Christian wedding cake baker wins California court battle
    February 7 2018 by Diana Chandler, Baptist Press

    A California trial court has upheld a Christian baker’s right to refuse to create a wedding cake for a lesbian couple, but the decision comes as a similar case is already pending in the nation’s highest court.

    Freedom of Conscience Defense Fund photo
    California Christian baker Cathy Miller won a victory in a California trial court to refuse to design wedding cakes for same sex couples.

    Tastries Bakery owner Cathy Miller’s freedom of speech “outweighs” the state of California’s interest in ensuring a freely accessible marketplace, Judge David R. Lampe said in his decision in the Superior Court of California in Kern County, one of the state’s 58 trial courts.
    Standing to set a legal precedent is the case of Colorado baker and Masterpiece Cakeshop owner Jack Phillips, deliberated before the U.S. Supreme Court in December 2017. A ruling is expected within months in Phillips’ fight to limit his creativity as a wedding cake baker to marriages between a man and a woman.
    In California, Southern Baptist pastor Roger Spradlin was among about 200 of Miller’s supporters who attended a Feb. 2 Bakersfield prayer rally in advance of Lampe’s decision.
    “She declined to design a wedding cake for a lesbian couple’s wedding, not because she is not loving or compassionate,” Spradlin told Baptist Press (BP) Feb. 6, “but because of her own religious and biblical convictions that marriage was designed by God between one man and one woman.”
    Spradlin urges continued prayer on behalf of Miller, a longtime member at his pastorate, Valley Baptist Church in Bakersfield.
    “I encourage all Christians to continue to pray about this important biblical issue as a similar case is being decided by the U.S. Supreme Court,” Spradlin said. “We are pleased that the court courageously ruled to follow the Constitution rather than prevailing culture in protecting Cathy’s religious freedom to follow her conscience.”
    Lampe, in his decision, wrote that both freedom of speech and a nondiscriminatory marketplace are laudable and necessary but said the facts of the case favor Miller. The state’s complaint, based on the Unruh Act, which prohibits discrimination based on both religion and sexual orientation, lacks the merit to succeed, Lampe said.
    “The difference here is that the cake in question is not yet baked. The State is not petitioning the court to order defendants to sell a cake,” Lampe wrote. “The State asks this court to compel Miller to use her talents to design and create a cake she has not yet conceived with the knowledge that her work will be displayed in celebration of a marital union her religion forbids.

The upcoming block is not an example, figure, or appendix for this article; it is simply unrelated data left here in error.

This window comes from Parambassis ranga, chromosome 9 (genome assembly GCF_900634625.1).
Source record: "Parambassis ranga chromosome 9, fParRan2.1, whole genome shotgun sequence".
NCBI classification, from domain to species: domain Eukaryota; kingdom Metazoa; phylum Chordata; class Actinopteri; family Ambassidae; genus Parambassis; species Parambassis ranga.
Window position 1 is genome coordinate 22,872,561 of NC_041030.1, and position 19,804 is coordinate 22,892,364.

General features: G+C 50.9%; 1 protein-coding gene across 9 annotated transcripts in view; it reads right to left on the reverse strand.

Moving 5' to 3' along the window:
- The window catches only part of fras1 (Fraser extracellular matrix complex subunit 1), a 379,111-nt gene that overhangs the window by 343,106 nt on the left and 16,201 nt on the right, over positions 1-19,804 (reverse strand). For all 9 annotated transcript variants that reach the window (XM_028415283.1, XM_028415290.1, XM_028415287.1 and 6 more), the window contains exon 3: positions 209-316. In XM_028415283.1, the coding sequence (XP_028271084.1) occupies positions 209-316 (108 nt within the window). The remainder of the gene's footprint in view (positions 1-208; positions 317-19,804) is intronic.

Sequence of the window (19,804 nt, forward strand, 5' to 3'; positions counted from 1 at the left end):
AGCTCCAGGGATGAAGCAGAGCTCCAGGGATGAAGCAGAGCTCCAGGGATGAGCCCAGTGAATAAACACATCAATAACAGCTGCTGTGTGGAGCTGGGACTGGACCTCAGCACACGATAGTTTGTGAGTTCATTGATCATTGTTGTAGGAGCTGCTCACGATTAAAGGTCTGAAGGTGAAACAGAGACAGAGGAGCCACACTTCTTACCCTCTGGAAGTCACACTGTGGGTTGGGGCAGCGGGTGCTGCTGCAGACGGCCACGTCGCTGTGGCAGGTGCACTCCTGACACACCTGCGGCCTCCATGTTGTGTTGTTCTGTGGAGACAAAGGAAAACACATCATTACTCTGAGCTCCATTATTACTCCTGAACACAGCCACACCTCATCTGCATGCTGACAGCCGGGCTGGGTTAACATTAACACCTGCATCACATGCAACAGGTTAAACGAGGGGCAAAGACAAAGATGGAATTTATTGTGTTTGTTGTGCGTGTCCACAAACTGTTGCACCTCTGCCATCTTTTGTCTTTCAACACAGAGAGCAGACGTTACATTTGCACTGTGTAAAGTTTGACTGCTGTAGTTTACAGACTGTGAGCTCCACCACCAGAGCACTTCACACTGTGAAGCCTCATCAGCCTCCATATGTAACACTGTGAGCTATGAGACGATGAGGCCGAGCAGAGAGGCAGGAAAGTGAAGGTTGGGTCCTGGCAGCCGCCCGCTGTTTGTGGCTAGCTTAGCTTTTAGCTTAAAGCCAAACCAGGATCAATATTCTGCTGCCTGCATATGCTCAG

“For this court to force such compliance would do violence to the essentials of Free Speech guaranteed under the First Amendment,” Lampe wrote.
    The California Department of Fair Employment and Housing had sought a preliminary injunction to force Miller to either bake wedding cakes for homosexual couples or stop selling wedding cakes, which comprise 40 percent of her sales. The state filed the petition after Miller refused in August 2017 to design a wedding cake for Eileen and Mireya Rodriguez-Del Rio.
    Hailing the California ruling a victory is the nonprofit Freedom of Conscience Defense Fund (FCDF), Miller’s defense team in the case, Department of Fair Employment and Housing vs. Cathy’s Creations, Inc.
    “This is a major victory for faith and freedom because the judge indicated in his ruling that the State cannot succeed in this case as a matter of law,” FCDF chief counsel Charles LiMandri said today in a press release. “No doubt the California officials will continue their persecution of Cathy, but it is clear that she has the Constitution on her side.”
    FCDF Executive Director Daniel Piedra has established a fundraiser for Miller at with a $100,000 goal. The 10-day-old campaign had raised just over $1,400 as of Feb. 6.
    (EDITOR’S NOTE – Diana Chandler is Baptist Press’ general assignment writer/editor.)

    2/7/2018 9:13:25 AM by Diana Chandler, Baptist Press | with 1 comments
    Filed under: California, Lawsuit, Religious liberty

Chuck Anziulewicz
This begs the question: Do only religious people have the right to turn away Gay couples? If a baker who was an atheist turned away a Gay couple, not because of religious convictions, but because of simple animus, is he out of luck?
2/7/2018 10:11:16 AM

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